St. Louis officials  argue that the money from the sales tax was designed to help all students attending public schools in the city, not just those in district schools.

The St. Louis Public Schools and the NAACP, which filed the lawsuit, say the money should go only to the school district, not to charters, and they want to recover more than $50 million that has gone to the charters since 2006.

Patrick Henry Elementary School in St. Louis.
File photo | Carolina Hidalgo | St. Louis Public Radio

One day before filing for the spring election begins, the Ferguson-Florissant school board announced Monday that it will appeal a federal judge’s ruling changing how board members in the district are elected.

U.S. District Judge Rodney Sippel last month ordered that members of the board of the north St. Louis County district should be elected with cumulative voting, in an effort to achieve racial balance. He said that the current system of electing all board members at large “is legally unacceptable.”

LeDiva Pierce with her daughters Alfreida (left) and Unique. Pierce is one of two charter school parents seeking to intervene as plaintiffs in St. Louis Public School's dispute with the state over funding.
Camille Phillips | St. Louis Public Radio

Two parents of children in charter schools in St. Louis are taking their fight to be involved in a school-funding lawsuit to a federal appeals court.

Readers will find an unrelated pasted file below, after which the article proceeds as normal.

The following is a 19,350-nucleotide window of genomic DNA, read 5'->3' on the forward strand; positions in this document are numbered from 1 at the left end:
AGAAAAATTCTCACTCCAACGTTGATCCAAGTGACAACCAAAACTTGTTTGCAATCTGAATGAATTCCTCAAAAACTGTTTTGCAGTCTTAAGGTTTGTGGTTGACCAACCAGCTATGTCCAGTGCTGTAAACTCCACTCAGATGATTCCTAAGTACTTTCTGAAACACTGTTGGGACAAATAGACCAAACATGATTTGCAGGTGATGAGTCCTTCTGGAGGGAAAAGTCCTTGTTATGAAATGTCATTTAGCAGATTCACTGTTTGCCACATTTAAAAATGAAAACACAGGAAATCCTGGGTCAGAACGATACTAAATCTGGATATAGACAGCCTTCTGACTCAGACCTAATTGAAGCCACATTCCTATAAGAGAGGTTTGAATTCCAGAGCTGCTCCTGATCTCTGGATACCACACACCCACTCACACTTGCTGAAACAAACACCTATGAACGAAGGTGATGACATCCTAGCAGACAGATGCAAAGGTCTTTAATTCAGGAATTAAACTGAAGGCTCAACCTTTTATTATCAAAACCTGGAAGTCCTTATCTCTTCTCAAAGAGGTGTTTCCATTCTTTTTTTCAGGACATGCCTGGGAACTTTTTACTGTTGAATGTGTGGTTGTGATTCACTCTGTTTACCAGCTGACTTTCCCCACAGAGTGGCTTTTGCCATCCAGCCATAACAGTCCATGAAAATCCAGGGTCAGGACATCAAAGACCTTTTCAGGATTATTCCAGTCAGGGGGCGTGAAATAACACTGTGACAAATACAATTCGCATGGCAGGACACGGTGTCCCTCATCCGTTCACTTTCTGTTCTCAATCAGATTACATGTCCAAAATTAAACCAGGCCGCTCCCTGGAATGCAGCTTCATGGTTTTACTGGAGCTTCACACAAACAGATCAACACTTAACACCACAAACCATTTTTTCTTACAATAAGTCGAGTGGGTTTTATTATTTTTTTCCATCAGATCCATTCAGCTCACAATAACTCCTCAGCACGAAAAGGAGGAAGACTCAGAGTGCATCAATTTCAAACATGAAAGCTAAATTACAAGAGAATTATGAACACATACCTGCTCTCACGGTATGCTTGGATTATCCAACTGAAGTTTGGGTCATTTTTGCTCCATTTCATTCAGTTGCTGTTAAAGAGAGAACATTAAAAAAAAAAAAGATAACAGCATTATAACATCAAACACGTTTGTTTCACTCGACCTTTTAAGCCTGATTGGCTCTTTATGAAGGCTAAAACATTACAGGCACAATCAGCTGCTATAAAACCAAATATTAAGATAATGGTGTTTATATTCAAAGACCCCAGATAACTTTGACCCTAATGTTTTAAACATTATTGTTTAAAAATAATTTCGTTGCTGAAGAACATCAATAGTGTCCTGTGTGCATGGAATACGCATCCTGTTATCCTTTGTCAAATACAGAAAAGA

Earlier this year, a U.S. District Court judge rejected attempts by Ken Ross Jr. and LeDiva Pierce to intervene in a motion brought by the St. Louis Public Schools and the NAACP. The court actions seeks to stop money from a 1999 sales tax from going to charter schools and want the charters to pay back $50 million in tax proceeds they have received over the past 10 years.

File Photo | Carolina Hidalgo | St. Louis Public Radio

Updated Nov. 22 with comments from plaintiff Willis Johnson. — A federal judge has ordered the Ferguson-Florissant School District to vote for its board members using cumulative voting.

Judge Rodney Sippel's order, filed Monday, closes a nearly 2-year-old civil rights challenge to the way the district has run school board elections. Sippel ruled in August that the old method of selecting candidates in at-large elections violated the federal Voting Rights Act, and halted the April 2017 school board elections until a solution could be found.

Civil Rights Attorney Frankie Muse Freeman will turn 100 years old in November.
Provided by the St. Louis American

This article first appeared in the St. Louis American, and is used with permission:

Frankie Muse Freeman’s mother once shared a poem with her.

“There’s a line, ‘It shows in your face,’” Freeman said during a Black History Month talk at Anheuser-Busch in 2010. “However you live, it shows on your face. That was the theme that I tried to show through the experiences of my life.”

File photo | Rachel Heidenry | St. Louis Beacon